And they scored early. Shocking goal from City’s point of view. Possession coughed up, cross from the right, James Vaughan heading in. Sunderland fans reacted like any self-respecting fans who’ve known nothing but hardship for the last few years would; they hollered and capered and gestured as if they knew they might never score again.
Vaughan, the dolt, kicked the corner flag clean out of the ground in the south east corner in celebration; referee Mr England told him like a naughty schoolboy to go and put it back again or, presumably, risk a booking for sabotaging the pitch apparatus.
“You made the mess Vaughan, you can clear it up. And look at me when I’m talking to you.”
Still, good of the official to notice on this occasion that the pitch wasn’t fit for purpose.
City tried to get back into the game, but the planned use of Grosicki’s talent on the left wing was constantly foiled by Sunderland’s ploy, crafty as it was, to stick two men on Grosicki and boot him in the air a lot. In the absence of any other method of attack, this became a depressingly frequent occurrence, and Grosicki cut a thoroughly exasperated figure by the time the whistle went at half time.
The interval began with boos and ended with cheers, thanks to the introduction of the People’s David who has always, frankly, been a good footballer, despite what that gruesome chant says. Meyler replaced Henriksen, who is probably still refusing to come out of a toilet cubicle at the Circle even now. Hector also went off as Slutsky simplified the formation and brought on Toral. In between, someone in each stand won a season’s worth of pies in the half-time draw. Classy outfit, us.
We didn’t really showcase any class on the pitch in the second half, but it did seem that boots had been forcibly applied to fundaments and City were at least a good measure more urgent. Sunderland dropped, soaked up the collective pressing and relied on the break to pursue a second and, likely, clinching goal.
They nearly got it when McManaman hit a shot that McGregor did very well to palm away, with Vaughan’s rebound well blocked by the buttocks of Kingsley. Escape complete, although Meyler’s prompting and general positivity was nearly ruined when he was robbed in his own half, only for Tomori to get across and swipe the ball and accept the thankful apology of the Irishman as he cleared the danger.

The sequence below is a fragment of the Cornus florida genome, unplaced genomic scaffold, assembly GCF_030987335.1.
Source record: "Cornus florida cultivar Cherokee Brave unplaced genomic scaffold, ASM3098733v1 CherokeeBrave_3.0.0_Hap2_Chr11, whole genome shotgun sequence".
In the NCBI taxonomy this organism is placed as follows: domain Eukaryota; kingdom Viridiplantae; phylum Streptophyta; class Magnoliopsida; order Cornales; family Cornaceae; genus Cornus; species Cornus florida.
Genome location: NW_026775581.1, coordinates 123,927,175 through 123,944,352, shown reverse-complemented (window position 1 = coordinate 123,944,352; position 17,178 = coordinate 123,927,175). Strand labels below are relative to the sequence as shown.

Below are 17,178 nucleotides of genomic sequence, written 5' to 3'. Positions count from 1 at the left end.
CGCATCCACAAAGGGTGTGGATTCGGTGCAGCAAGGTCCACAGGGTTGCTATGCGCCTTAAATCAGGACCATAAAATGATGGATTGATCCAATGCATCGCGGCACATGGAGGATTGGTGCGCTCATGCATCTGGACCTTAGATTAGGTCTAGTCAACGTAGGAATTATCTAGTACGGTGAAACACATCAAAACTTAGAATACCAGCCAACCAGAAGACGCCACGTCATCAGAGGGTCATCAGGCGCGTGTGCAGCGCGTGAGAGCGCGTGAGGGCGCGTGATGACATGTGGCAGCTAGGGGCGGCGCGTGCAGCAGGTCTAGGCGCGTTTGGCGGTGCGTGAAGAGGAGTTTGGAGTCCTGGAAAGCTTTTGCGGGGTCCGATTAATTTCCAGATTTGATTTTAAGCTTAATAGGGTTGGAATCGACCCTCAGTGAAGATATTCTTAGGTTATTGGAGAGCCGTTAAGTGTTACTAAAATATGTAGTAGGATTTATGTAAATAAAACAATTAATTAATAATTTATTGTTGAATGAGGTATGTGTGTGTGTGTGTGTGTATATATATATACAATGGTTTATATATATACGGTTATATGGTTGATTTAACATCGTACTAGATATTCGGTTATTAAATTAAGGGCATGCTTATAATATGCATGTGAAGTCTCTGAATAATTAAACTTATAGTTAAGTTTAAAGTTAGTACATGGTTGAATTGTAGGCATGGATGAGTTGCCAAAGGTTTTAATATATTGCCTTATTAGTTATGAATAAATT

Sub number three was Fraizer Campbell, on with 20 to go for Dicko, meaning three ex-Sunderland players were now on the pitch. Campbell immediately did a bit of heel toe conjuring round the edge of the box before lifting his left foot shot a tad too high, but his instant willingness to go for a goal seemed to up everyone’s game, including the City fans. From this moment on, it was all in the Sunderland half.
Often, when you go a goal down at home, you can tell quite quickly afterwards whether a game is going to finish with that scoreline. This felt like a 1-0 defeat from the moment the ball went in up to about the 80th minute here, then the hope – that dreaded, toxic, malign thing called hope – took over. It felt possible.
Grosicki shot wide, Bowen headed one which the keeper palmed away acrobatically. Chances. Not necessarily getting nearer to scoring, but the ratio was growing. Sunderland looked panicky and tired. If they held on it was as much to be despite themselves as anything.
Then, on 82, the leveller. And it was a combo of subs that did it. Campbell played an inside ball to Meyler who stabbed it goalwards, aiming at the near post. Did it get a flick off a Sunderland player? Possibly. Not that any hoots were given. It was in. 1-1, eight to go.
And a player we really wanted to do well had, well, done well. Well done.
Meyler had another effort well saved and in injury time, both Meyler and Dawson had chances blocked from corners. Though a winner couldn’t be found, City were chasing it right to the last second and that bodes well for future encounters. We acknowledged the plan hadn’t worked, we restructured, we fought back, we didn’t lose.
Slutsky has had a raw deal but he seems to be the only one who doesn’t see why Meyler should be in the starting XI. The team is inexperienced, both in aggregate games played and with one another. By having Meyler ahead of Dawson and McGregor, we have club stalwarts who can organise. And Meyler looks like he’s playing properly, too. Unappreciated he may have been for too long, but currently we are a better club for his presence, and that’s not something we can say about everyone in the employ of Hull City.
Reading (a) next, then consecutive home games against Preston and Birmingham. Hopefully by then we will have Jackson Irvine and David Meyler in partnership in the middle of the team, and penalty spots in chiffon white near the middle of each 18 yard box.